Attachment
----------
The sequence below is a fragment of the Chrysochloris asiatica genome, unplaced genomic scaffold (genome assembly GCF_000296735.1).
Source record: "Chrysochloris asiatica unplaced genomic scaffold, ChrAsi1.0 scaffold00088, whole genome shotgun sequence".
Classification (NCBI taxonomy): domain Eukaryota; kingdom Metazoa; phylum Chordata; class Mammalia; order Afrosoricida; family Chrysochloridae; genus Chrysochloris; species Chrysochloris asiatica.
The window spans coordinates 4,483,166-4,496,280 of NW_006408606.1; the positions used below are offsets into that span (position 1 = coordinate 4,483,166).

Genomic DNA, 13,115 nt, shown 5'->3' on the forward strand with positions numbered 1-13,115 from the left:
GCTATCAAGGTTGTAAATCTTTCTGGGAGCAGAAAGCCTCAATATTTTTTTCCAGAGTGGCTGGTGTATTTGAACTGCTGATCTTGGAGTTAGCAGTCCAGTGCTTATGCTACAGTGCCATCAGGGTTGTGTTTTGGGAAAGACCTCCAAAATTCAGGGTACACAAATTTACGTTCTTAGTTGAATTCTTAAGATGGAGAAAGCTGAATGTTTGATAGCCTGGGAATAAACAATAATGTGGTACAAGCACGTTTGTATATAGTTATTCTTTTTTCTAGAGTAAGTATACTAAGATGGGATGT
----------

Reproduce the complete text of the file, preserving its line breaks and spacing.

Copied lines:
The sequence below is a fragment of the Chrysochloris asiatica genome, unplaced genomic scaffold (genome assembly GCF_000296735.1).
Source record: "Chrysochloris asiatica unplaced genomic scaffold, ChrAsi1.0 scaffold00088, whole genome shotgun sequence".
Classification (NCBI taxonomy): domain Eukaryota; kingdom Metazoa; phylum Chordata; class Mammalia; order Afrosoricida; family Chrysochloridae; genus Chrysochloris; species Chrysochloris asiatica.
The window spans coordinates 4,483,166-4,496,280 of NW_006408606.1; the positions used below are offsets into that span (position 1 = coordinate 4,483,166).

Genomic DNA, 13,115 nt, shown 5'->3' on the forward strand with positions numbered 1-13,115 from the left:
GCTATCAAGGTTGTAAATCTTTCTGGGAGCAGAAAGCCTCAATATTTTTTTCCAGAGTGGCTGGTGTATTTGAACTGCTGATCTTGGAGTTAGCAGTCCAGTGCTTATGCTACAGTGCCATCAGGGTTGTGTTTTGGGAAAGACCTCCAAAATTCAGGGTACACAAATTTACGTTCTTAGTTGAATTCTTAAGATGGAGAAAGCTGAATGTTTGATAGCCTGGGAATAAACAATAATGTGGTACAAGCACGTTTGTATATAGTTATTCTTTTTTCTAGAGTAAGTATACTAAGATGGGATGT